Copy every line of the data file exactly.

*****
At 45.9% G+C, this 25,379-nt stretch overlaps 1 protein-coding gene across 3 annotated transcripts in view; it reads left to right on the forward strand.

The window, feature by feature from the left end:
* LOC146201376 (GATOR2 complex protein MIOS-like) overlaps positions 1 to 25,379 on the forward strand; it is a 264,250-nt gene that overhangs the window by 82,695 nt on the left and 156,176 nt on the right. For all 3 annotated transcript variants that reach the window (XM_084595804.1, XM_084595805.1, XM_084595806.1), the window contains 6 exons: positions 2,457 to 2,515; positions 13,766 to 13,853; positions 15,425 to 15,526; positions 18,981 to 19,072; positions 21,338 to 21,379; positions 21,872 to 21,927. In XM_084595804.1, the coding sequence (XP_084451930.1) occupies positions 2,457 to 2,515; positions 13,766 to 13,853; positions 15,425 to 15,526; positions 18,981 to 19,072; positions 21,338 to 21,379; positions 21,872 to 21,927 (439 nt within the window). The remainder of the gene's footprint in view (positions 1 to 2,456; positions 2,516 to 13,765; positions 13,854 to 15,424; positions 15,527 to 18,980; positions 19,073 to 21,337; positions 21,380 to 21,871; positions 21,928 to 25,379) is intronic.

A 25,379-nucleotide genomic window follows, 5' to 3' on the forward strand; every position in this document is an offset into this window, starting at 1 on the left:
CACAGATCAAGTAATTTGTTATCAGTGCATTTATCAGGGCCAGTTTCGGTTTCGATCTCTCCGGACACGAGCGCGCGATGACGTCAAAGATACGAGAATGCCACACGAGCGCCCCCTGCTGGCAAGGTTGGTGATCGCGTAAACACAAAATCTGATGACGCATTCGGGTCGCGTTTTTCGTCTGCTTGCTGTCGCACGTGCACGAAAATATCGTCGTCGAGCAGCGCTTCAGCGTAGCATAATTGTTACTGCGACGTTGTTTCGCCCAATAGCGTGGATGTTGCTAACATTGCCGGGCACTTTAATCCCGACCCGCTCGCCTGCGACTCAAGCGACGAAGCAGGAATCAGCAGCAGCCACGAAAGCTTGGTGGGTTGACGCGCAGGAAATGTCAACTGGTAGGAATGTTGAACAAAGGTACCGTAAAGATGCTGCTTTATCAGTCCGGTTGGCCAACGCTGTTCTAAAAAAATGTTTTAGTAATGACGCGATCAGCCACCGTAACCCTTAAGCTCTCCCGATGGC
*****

At 45.9% G+C, this 25,379-nt stretch overlaps 1 protein-coding gene across 3 annotated transcripts in view; it reads left to right on the forward strand.

The window, feature by feature from the left end:
* LOC146201376 (GATOR2 complex protein MIOS-like) overlaps positions 1 to 25,379 on the forward strand; it is a 264,250-nt gene that overhangs the window by 82,695 nt on the left and 156,176 nt on the right. For all 3 annotated transcript variants that reach the window (XM_084595804.1, XM_084595805.1, XM_084595806.1), the window contains 6 exons: positions 2,457 to 2,515; positions 13,766 to 13,853; positions 15,425 to 15,526; positions 18,981 to 19,072; positions 21,338 to 21,379; positions 21,872 to 21,927. In XM_084595804.1, the coding sequence (XP_084451930.1) occupies positions 2,457 to 2,515; positions 13,766 to 13,853; positions 15,425 to 15,526; positions 18,981 to 19,072; positions 21,338 to 21,379; positions 21,872 to 21,927 (439 nt within the window). The remainder of the gene's footprint in view (positions 1 to 2,456; positions 2,516 to 13,765; positions 13,854 to 15,424; positions 15,527 to 18,980; positions 19,073 to 21,337; positions 21,380 to 21,871; positions 21,928 to 25,379) is intronic.

A 25,379-nucleotide genomic window follows, 5' to 3' on the forward strand; every position in this document is an offset into this window, starting at 1 on the left:
CACAGATCAAGTAATTTGTTATCAGTGCATTTATCAGGGCCAGTTTCGGTTTCGATCTCTCCGGACACGAGCGCGCGATGACGTCAAAGATACGAGAATGCCACACGAGCGCCCCCTGCTGGCAAGGTTGGTGATCGCGTAAACACAAAATCTGATGACGCATTCGGGTCGCGTTTTTCGTCTGCTTGCTGTCGCACGTGCACGAAAATATCGTCGTCGAGCAGCGCTTCAGCGTAGCATAATTGTTACTGCGACGTTGTTTCGCCCAATAGCGTGGATGTTGCTAACATTGCCGGGCACTTTAATCCCGACCCGCTCGCCTGCGACTCAAGCGACGAAGCAGGAATCAGCAGCAGCCACGAAAGCTTGGTGGGTTGACGCGCAGGAAATGTCAACTGGTAGGAATGTTGAACAAAGGTACCGTAAAGATGCTGCTTTATCAGTCCGGTTGGCCAACGCTGTTCTAAAAAAATGTTTTAGTAATGACGCGATCAGCCACCGTAACCCTTAAGCTCTCCCGATGGC